Lufthansa Technic and BASF are working to develop the technology further and roll out applications for other aircraft types, and the team says this sharkskin-inspired film could eventually be improved to reduce fuel burn and emissions by up to 3 percent.

Clearly, this kind of drag reduction tech will have relevance beyond the current era of kerosene-powered flight as well.

Check out a video below.

AeroSHARK - Cutting emissions with sharkskin technology

Source: Swiss / Lufthansa Technik

15 comments
15 comments
Grelly
This has been known for some time. Nice to see someone is actually applying it.

I am curious to know what is does to the icing characteristics of the surfaces.
Pranav Vissanji
What about the additional weight? Wouldn't that bring us back to square one?
JuMo
Hmmm.... with those marginal gains is anyone looking at the full end to end lifecycle of this product and it's own carbon footprint? I certainly hope so...
windykites
Would the extra weight increase fuel consumption, thereby negating the effect? It could be coloured, to save painting the surfaces
Steve Jones
Presumably, this would also work for most other vehicles, but for passenger cars may not make economic sense.
Given that the idea was born in hydrodynamism, is there scope for attaching it to cargo (and other) shipping?
MonacoJim
This has been around at least 20 years, I think Atlas did a mention back then, it would be good for them to dig it up and put the SwissAir thing in context. Admittedly, it was micro grooves in the adhesive clear plastic, more a kin to finger prints if I recall correctly, however the principal was the same. Maybe its the addition of BASF into the endeavour thats made the difference in uptake, this time?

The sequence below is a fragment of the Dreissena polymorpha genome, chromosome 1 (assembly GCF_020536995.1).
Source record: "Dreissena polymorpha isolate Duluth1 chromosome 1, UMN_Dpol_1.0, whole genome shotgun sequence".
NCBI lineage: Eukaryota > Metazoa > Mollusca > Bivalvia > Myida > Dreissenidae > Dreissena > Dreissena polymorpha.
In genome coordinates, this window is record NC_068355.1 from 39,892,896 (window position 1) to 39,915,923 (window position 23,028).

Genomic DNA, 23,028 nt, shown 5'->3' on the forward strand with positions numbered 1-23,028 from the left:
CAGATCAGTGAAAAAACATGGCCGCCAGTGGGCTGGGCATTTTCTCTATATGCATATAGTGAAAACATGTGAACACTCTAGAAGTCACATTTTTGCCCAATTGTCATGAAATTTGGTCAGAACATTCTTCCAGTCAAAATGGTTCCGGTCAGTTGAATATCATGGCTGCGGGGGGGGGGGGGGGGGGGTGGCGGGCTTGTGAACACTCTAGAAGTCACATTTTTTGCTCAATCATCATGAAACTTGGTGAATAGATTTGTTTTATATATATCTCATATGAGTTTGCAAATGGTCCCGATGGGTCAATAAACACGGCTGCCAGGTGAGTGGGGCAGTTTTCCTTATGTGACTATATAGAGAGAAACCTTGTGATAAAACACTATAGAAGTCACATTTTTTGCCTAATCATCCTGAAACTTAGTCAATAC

Oh hang on its the same old micro grooves as of 20 years ago! They havent even bothered to replicate the shark skin triangles. Well thats just lazy innovation. (to paraphrase the film DeadPool).
Koziol
Seems like a better plan would be to incorporate the shark skin design into the aircraft skin to save additional weight and get additional reduced drag. The biggest problem would be the manufacturing process to remove aluminum through a chemical etching process precise enough to get the shark skin effect without reducing the strength of the aluminum structure.
sidmehta
All 1% does is make bean-counters happy. Northwest saved half a million dollars by cutting limes in to 16 slices instead of 10. Stop nickel and dime solutions. The risk in such marginal ideas is it get people feeling good that "they are doing something" but all they saved is 1% in emissions. Let's do something truly meaningful instead of marginal.
jeronimo
This is old technology developed by 3M in the 80's. In 1986, they covered the 12m race yacht "Stars & Stripes" in the stuff and claimed this was the edge that won the Americas Cup in Perth.

1% is nothing, and not worth the bother of covering a whole plane in the stuff. They figured this out 35 years ago.
WaterCFD
Current cost of Jet-A is ~$816/tonne multiply by 4800 tons = ~~$3.9 million. If you drag is lower, you can fly further or carry less fuel. You put less stress on the airframe components with lower drag, less stress on the engines. etc. etc. Even with the added weight, they are saving fuel... It will be more effective on longer haul aircraft that use proportionally more fuel, hence the focus on heavy haul.